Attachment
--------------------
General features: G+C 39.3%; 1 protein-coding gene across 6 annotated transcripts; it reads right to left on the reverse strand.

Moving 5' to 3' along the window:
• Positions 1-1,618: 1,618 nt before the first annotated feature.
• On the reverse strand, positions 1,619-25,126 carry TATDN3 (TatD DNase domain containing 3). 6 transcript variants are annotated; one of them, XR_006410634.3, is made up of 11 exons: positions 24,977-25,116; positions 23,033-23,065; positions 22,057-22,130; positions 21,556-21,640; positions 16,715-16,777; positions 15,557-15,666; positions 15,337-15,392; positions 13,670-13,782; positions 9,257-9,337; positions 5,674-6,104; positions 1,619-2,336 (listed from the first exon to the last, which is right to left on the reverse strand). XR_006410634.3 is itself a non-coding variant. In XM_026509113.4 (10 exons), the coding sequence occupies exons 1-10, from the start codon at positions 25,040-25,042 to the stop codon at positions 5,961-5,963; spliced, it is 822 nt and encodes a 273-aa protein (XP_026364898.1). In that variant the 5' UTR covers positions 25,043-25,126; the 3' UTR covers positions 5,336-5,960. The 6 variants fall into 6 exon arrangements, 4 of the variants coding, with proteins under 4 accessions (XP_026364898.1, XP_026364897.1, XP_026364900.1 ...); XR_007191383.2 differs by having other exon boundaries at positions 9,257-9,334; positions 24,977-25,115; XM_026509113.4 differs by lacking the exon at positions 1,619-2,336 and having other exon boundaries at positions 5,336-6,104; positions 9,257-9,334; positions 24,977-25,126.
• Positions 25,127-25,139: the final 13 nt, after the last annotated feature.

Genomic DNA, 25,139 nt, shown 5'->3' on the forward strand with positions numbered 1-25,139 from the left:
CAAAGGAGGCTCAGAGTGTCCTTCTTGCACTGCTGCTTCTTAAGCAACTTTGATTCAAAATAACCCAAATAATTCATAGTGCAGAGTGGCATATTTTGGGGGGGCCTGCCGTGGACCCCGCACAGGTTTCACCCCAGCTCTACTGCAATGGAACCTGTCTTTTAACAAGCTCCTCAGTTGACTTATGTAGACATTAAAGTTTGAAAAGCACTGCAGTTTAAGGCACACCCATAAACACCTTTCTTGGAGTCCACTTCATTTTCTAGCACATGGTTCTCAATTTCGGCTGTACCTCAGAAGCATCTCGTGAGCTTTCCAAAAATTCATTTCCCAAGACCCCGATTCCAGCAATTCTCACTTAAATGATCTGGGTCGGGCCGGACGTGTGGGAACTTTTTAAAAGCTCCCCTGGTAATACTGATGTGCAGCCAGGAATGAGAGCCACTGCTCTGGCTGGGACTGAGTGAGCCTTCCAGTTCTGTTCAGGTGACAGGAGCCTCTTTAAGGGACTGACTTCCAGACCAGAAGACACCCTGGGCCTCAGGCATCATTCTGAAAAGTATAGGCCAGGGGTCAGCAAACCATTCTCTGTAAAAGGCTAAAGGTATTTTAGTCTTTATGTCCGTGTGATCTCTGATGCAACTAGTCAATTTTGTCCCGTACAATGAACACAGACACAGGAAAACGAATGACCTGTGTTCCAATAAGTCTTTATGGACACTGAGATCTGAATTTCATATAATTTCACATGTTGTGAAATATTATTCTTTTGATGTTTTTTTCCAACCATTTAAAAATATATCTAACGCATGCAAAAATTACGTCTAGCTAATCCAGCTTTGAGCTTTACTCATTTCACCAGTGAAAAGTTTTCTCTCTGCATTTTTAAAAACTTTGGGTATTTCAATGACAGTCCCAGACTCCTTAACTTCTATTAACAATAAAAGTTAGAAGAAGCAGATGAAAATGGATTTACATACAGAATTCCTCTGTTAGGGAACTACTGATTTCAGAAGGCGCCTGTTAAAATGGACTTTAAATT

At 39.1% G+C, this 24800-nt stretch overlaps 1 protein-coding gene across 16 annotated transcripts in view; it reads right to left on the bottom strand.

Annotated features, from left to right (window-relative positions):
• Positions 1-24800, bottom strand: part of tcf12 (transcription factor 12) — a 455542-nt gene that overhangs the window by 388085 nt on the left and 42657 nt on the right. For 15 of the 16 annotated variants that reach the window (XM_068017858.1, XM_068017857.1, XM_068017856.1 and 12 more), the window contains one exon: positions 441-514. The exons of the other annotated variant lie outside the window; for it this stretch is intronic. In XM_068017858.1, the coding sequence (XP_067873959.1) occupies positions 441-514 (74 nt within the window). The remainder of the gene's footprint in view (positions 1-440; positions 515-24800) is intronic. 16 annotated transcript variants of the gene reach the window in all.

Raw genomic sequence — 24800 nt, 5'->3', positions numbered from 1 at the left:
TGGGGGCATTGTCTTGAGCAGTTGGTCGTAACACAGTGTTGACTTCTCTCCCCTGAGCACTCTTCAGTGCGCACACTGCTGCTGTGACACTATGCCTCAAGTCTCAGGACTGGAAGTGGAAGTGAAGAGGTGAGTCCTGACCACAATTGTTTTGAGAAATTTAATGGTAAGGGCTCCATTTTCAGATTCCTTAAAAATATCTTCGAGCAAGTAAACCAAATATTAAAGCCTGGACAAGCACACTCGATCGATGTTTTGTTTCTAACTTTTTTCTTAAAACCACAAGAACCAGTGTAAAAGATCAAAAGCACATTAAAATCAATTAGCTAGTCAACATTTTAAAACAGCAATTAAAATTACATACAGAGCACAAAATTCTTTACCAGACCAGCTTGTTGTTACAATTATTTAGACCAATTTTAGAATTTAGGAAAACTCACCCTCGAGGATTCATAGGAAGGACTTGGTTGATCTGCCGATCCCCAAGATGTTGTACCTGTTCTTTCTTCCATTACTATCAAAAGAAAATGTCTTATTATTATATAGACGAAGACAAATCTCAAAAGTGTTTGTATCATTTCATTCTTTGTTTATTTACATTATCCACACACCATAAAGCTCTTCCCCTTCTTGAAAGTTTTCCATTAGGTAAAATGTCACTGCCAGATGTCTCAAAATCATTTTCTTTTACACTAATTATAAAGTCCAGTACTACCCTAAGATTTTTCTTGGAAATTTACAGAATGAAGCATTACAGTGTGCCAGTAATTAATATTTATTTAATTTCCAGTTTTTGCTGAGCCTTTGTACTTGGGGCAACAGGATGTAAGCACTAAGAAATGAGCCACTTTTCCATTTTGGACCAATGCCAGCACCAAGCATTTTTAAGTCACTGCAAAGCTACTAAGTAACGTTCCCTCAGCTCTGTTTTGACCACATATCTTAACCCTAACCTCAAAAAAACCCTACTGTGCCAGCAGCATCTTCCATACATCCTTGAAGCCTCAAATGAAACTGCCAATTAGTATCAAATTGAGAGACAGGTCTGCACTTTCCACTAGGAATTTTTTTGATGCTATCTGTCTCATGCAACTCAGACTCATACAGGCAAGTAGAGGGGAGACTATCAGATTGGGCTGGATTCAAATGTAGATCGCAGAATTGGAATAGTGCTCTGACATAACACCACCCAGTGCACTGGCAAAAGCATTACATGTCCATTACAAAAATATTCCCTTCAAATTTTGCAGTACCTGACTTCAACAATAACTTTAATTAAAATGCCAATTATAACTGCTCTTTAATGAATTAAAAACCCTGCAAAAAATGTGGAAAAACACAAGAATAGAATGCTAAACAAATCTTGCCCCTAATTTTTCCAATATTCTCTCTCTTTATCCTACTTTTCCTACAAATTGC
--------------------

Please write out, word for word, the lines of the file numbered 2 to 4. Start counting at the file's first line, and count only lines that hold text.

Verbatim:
Moving 5' to 3' along the window:
• Positions 1-1,618: 1,618 nt before the first annotated feature.
• On the reverse strand, positions 1,619-25,126 carry TATDN3 (TatD DNase domain containing 3). 6 transcript variants are annotated; one of them, XR_006410634.3, is made up of 11 exons: positions 24,977-25,116; positions 23,033-23,065; positions 22,057-22,130; positions 21,556-21,640; positions 16,715-16,777; positions 15,557-15,666; positions 15,337-15,392; positions 13,670-13,782; positions 9,257-9,337; positions 5,674-6,104; positions 1,619-2,336 (listed from the first exon to the last, which is right to left on the reverse strand). XR_006410634.3 is itself a non-coding variant. In XM_026509113.4 (10 exons), the coding sequence occupies exons 1-10, from the start codon at positions 25,040-25,042 to the stop codon at positions 5,961-5,963; spliced, it is 822 nt and encodes a 273-aa protein (XP_026364898.1). In that variant the 5' UTR covers positions 25,043-25,126; the 3' UTR covers positions 5,336-5,960. The 6 variants fall into 6 exon arrangements, 4 of the variants coding, with proteins under 4 accessions (XP_026364898.1, XP_026364897.1, XP_026364900.1 ...); XR_007191383.2 differs by having other exon boundaries at positions 9,257-9,334; positions 24,977-25,115; XM_026509113.4 differs by lacking the exon at positions 1,619-2,336 and having other exon boundaries at positions 5,336-6,104; positions 9,257-9,334; positions 24,977-25,126.